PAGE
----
Tarazi remembers  struggling to find high-quality information on school performance when she and her husband were looking for a new home in the area. Beyond test-scores, they wanted to know about other factors like extracurriculars, sports, and teacher demographics.

The pilot chatbot would have been helpful since it also points out limitations in the information available and when it’s best to contact the school directly about certain programs or initiatives like a robotics program. “I also liked that the tool gave caveats,” Tarazi said. “It doesn’t allow users to go too far.”


Steal The Code. Seriously!

For districts and states eager to support parents, the programming code of this pilot – and all the other pilots – is available on Github. This makes it easy for any school district or state to create chatbots for their schools. Nor is the process of tuning the chatbot difficult. A district could download the data finetune the model and have a chatbot up and running on their website within a day with limited amount of training.

“Making a decision about a school is hard,” Tarazi noted. But it does not need to be that way, and the pilot chatbot shows at least one way forward to help parents find the best school for their child.

Student Portfolio Assessment Tool – Helping Students Understand Their Skills

The Mastery Transcript Consortium (MTC) team created the Student Portfolio Assessment Tool using the Playlab platform. It aims to help educators identify top durable skills in student assignments to ensure students are prepared for the jobs of the future.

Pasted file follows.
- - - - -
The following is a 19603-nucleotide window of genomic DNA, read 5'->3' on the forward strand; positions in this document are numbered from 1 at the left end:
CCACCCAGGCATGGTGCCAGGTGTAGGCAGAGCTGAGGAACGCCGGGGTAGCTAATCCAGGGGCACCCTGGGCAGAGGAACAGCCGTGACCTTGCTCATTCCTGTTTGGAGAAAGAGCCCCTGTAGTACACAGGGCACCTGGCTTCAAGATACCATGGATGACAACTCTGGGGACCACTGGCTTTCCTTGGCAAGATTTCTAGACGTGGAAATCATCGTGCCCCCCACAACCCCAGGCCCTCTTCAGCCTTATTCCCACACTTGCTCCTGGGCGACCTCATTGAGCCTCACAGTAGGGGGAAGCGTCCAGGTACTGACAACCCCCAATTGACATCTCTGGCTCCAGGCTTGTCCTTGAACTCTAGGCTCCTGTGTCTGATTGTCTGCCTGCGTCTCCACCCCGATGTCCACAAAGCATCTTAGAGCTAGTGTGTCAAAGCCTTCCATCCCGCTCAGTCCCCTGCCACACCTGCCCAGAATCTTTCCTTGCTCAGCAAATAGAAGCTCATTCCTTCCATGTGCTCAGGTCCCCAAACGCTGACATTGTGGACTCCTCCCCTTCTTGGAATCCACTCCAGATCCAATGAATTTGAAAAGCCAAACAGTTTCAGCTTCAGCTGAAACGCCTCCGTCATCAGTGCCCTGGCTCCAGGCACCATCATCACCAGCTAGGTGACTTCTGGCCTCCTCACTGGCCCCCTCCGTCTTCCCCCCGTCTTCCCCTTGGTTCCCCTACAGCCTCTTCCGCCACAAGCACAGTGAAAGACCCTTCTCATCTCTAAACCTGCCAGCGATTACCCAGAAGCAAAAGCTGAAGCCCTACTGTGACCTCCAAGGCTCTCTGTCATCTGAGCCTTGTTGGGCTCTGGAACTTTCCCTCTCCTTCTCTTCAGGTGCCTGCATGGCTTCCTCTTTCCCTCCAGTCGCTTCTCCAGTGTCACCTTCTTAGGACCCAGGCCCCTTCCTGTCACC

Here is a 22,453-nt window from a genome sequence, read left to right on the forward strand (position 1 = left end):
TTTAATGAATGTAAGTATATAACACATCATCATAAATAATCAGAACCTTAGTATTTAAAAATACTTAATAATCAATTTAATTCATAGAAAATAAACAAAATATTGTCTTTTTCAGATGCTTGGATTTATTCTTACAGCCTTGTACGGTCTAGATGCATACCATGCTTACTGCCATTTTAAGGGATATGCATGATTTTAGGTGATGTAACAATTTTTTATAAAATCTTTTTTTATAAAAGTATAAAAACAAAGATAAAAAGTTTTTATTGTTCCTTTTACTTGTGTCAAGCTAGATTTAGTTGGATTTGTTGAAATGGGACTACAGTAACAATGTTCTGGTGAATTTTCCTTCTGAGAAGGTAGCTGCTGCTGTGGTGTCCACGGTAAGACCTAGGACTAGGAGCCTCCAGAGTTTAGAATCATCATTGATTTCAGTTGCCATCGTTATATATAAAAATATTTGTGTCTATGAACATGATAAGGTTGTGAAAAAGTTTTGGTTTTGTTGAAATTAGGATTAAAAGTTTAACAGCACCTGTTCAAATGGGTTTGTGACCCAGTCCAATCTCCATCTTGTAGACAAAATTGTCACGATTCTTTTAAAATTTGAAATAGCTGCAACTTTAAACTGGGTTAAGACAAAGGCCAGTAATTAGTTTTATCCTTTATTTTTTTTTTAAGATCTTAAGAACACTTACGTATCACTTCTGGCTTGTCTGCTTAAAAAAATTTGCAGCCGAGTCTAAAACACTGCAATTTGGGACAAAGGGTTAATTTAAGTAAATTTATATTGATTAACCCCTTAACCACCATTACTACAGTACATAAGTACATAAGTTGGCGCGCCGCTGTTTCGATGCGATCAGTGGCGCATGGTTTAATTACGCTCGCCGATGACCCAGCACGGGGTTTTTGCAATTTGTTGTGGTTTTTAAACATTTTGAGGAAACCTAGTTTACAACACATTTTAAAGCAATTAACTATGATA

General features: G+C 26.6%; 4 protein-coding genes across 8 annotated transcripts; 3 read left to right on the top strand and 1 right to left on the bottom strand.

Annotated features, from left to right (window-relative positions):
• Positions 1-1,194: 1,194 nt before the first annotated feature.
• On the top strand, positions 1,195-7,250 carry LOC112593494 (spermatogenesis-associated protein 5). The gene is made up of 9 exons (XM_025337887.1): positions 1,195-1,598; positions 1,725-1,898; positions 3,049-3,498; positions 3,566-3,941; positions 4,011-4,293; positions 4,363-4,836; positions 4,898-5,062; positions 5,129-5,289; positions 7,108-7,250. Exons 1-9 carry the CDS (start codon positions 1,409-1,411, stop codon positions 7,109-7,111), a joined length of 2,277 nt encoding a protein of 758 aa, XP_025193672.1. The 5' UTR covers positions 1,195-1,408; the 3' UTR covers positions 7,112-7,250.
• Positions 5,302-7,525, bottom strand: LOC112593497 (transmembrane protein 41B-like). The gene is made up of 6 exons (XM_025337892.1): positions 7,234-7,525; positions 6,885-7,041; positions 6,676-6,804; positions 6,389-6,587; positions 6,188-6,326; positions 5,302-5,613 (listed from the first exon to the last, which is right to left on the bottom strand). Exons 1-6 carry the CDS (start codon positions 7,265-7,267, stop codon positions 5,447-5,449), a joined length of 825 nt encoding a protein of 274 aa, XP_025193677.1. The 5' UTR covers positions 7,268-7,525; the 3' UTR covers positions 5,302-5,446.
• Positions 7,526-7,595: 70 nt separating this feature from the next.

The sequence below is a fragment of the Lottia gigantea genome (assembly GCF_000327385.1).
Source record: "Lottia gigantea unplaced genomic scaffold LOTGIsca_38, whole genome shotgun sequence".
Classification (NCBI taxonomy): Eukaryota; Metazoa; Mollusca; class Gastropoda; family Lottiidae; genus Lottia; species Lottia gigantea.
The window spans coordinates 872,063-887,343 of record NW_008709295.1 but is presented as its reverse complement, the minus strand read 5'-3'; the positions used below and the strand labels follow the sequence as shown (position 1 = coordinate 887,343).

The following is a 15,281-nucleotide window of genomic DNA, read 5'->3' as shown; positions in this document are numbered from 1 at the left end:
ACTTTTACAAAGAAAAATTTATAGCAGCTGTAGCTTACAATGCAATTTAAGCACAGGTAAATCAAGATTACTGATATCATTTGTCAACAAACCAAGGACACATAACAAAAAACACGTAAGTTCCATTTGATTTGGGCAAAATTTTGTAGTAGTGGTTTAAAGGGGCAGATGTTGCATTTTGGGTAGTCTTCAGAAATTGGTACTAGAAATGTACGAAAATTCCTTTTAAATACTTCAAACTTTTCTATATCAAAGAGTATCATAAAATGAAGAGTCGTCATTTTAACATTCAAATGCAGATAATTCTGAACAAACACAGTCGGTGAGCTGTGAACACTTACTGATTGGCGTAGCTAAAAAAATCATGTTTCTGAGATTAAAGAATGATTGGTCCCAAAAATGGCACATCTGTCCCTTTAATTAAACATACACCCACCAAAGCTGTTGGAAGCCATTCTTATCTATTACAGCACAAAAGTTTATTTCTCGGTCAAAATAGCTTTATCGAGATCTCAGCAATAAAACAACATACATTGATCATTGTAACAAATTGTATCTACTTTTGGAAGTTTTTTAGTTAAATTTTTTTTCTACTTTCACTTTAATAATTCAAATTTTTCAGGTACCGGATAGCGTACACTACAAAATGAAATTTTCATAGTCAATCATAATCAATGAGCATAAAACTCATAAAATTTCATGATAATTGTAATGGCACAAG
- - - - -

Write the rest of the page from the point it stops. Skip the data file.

Using AI To Teach ‘Soft Skills’

AI is dramatically changing the nature of work. Jobs with routine elements and tasks a computer can do more easily and accurately than a human are more likely to be condensed or replaced. For instanceS, jobs that involve simple writing and data tasks are likely to disappear, given the advent of ChatGPT. 

However AI is not yet able to do much creative or critical thinking, and workers who have mastered these skills remain in high demand. For schools, the implications are clear. More needs to be done to help students build the skills and knowledge that will enable them to succeed in a rapidly changing workplace. This means, for instance, teaching more data science and placing more emphasis on introducing students and parents to the many applications of a data science education. Investing in data literacy programs, STEM education, and critical thinking initiatives is also paramount. 

Yet the process of connecting specific skills to certain types of curriculum is not intuitive and can be time-consuming for teachers. It can be hard, for instance, to figure out if a history assignment challenges a student to engage in critical thinking, or if a chemistry class yields opportunities for  students to build creativity or collaboration skills that translate to the workforce.

Aligning The Classroom With The Workplace

Mike Flanagan of the Mastery Transcript Consortium, an ETS company,is well aware of this challenge. His group, a cornerstone of Skills for the Future,promotes competency-based learningand helps students demonstrate their value both to employers and college admissions officers. With this mission in mind, Flanagan decided to spin up a tool that would allow teachers to check if their assignments contain the skills needed for success at work. 

Learn more about the development team

Using the platform Playlab, Flanagan was able to train a chatbot on the key competency areasoutlined by Durable Skills, an initiative created by America Succeeds – an educational non-profit that seeks to connect the skills employers want with what students are taught in classrooms.